3. Create subtitles/ Recording the audio

By now you already have your transcribed and translated scripts. On this step, subtitling doesn’t really apply, however, I thought I should include it so that you see how both processes compare to each other. While translating the transcribed script on perfectly formulated time stamps and making sure you condense them, you already have created the subtitles on the step above and all you need to do is make sure the rules and guidelines of subtitling are followed to the maximum.

When it comes to dubbing, this is the step where you have the translated script voiced in a recording studio. You must get professional voice actors and hire a professional recording studio for this step. You can have your audio recording done anywhere but the best advice is to get a professional studio to match your efforts of a professional transcriptionist, translator, and voice actors. This will ensure that you will achieve studio-quality sound for your recordings.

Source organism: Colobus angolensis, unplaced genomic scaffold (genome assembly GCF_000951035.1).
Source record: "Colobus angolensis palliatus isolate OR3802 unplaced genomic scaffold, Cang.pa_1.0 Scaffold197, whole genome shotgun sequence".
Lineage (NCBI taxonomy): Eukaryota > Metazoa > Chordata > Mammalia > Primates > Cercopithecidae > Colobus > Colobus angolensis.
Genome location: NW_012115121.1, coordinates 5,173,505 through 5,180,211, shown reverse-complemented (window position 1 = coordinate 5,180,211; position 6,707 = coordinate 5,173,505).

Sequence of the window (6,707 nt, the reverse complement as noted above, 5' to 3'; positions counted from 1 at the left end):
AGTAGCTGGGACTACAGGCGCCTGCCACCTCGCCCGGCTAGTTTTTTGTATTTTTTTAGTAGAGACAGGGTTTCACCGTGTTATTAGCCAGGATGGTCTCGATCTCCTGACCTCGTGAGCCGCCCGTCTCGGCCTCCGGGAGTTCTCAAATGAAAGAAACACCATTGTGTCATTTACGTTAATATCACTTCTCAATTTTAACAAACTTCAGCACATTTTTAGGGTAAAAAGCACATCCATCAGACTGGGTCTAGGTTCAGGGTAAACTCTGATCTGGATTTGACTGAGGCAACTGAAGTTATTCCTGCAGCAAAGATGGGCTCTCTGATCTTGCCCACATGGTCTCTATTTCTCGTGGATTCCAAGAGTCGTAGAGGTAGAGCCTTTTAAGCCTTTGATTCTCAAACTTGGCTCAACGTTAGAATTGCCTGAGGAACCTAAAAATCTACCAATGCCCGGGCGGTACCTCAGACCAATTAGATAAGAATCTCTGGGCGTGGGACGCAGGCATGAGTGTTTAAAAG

4. Post production

By now you have your perfectly done subtitles which have been created following the rules and guidelines of subtitling. The next thing to do is to get video engineers who will mount the subtitles on a converted video file depending on what format you are using. The video engineers will make sure that all the subtitles have been created well and sit well on their timestamps in line with the original audio.

On the dubbing side, this is where sound mixing engineers are brought in to go through the recorded files and ensure that the syncing is right. They cut out unnecessary sounds that might have been recorded like breathing, matching up sound tempo, adding music and effects, and so on and so forth. When it is confirmed that everything is in check, sound-wise, the files are then sent in for a quality check which brings us to the next step.